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I am trying to figure out the scope of SHA1 deprecation for existent signatures. Reading this.An attacker (after 110 years) could present a fake document for a valid signature

I believe this only affect to integrity between signature and document and not to signatory identity (except if a SHA1 certificate is used?)

I think adding a timestamp on the signature, even with SHA512, does not avoid the problem. It is needed to re-hash the document and apply a timestamp on signature+new hash

Is that so?

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Collisions do not threaten existing signatures. A collision means the attacker has the ability to create/modify both of the inputs to create colliding hashes. The attacker obviously can't create or modify an existing document, so instead he or she must find a second pre-image, which is creating a single new input that has the same hash as the first input. No researcher has made significant progress in breaking even reasonably old hashes like MD5 in this manner.

  • Current Collision attacks on SHA-1 rely on modifying both of the documents to create a collision. As computing power increases, it will become possible to create a collision to an existing document. Since the OP asks about 110 years in the future, the likelihood of this compute power existing is very large, thus, collisions threaten existing signatures. – MikeP Mar 13 '17 at 23:58
  • @MikeP Collision attacks, as defined in cryptography, don't ever effect existing signatures. Second pre-image attacks do. And the current attack takes 110 GPU years, not calendar years. – Xander Mar 14 '17 at 0:50
  • my understanding is that second preimage is a subset of collision. – MikeP Mar 27 '17 at 16:01
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Current Collision attacks on SHA-1 rely on modifying both of the documents to create a collision. As computing power increases, it will become possible to create a collision to an existing document. Since the OP asks about 110 years in the future, the likelihood of this compute power existing is very large, thus, collisions threaten existing signatures.

Sha2-512 is MUCH, MUCH stronger than SHA-1. (512 bits vs 160 bits). And, since that is 2^512 and 2^160, 512 is 9x10^105x stronger than Sha-1 (in bits).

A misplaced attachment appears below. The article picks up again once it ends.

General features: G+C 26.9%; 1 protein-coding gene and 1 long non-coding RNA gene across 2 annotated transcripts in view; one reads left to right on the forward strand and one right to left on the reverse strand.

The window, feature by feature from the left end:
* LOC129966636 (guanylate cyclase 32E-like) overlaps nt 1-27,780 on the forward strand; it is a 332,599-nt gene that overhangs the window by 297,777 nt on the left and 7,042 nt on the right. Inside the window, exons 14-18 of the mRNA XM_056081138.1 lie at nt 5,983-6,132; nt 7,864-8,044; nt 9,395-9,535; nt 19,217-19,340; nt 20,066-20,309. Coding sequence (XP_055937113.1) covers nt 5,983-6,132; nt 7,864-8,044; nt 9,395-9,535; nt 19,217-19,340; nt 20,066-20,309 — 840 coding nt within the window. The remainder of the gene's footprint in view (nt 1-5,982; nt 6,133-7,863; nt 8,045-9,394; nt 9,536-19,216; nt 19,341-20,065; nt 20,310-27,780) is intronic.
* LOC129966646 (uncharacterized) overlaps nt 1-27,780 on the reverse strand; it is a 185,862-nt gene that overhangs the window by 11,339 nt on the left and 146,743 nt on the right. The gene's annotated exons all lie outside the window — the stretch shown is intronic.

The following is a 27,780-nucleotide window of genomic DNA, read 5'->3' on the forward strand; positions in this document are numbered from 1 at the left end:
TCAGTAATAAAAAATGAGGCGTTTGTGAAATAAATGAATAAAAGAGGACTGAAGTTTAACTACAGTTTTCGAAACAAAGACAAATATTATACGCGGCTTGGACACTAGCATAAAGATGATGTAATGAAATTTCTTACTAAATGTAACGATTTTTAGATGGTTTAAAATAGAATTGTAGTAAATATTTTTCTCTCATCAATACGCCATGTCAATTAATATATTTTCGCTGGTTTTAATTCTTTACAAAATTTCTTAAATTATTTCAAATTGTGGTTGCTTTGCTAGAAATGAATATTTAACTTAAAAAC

And, note, there have been attacks on MD2...

ALL Cryptography CAN be broken, and WILL be broken given enough time and resources. For example, the Enigma machine from WWII was partially "broken" back then due to repetition, and today would likely be a cinch for a modern machine to break. DES is 56-bit encryption and is considered "broken" for sensitive data.

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    Well, 110 years was the value stated in Google's article to create a collision with the current power. My signatures have a life of 5 years. I suppose I can be relatively calm for now, but I must perform a rehash in the future and change my signature software (it is complex ...) to use SHA2 – pedrofb Mar 10 '17 at 7:50
  • That is current, and likely based on some arbitrary amount of compute power. Harness the power of the NSA or a bot-net, and someone can get several magnitudes faster, and then there are increases in hardware. So, 110 years is likely to be closer to 2-5. Quantum computers might change this all as well. – MikeP Mar 13 '17 at 23:57
  • "ALL Cryptography CAN be broken, and WILL be broken given enough time and resources." This is demonstrably false. Information theoretically secure systems survive even a computationally unbouned attacker. Even non-information theoretically secure systems can be demonstrated to require more energy than exists in the universe in order to attack. – Xander Mar 14 '17 at 0:37
  • The bits of output do not determine the strength of the hash function. Ideally, the security provided by SHA-1 and SHA-512 are half the length of the output...2^80 and 2^256 respectively. However, attacks on either at that cost are futile. Weaknesses in the algorithms must be found. The current attacks on SHA-1, for instance, has a cost of roughly 2^63. Simply comparing the output length tells you little to nothing about overall security. – Xander Mar 14 '17 at 0:44
  • The attack takes 110 GPU years, not 110 calendar years. – Xander Mar 14 '17 at 0:50

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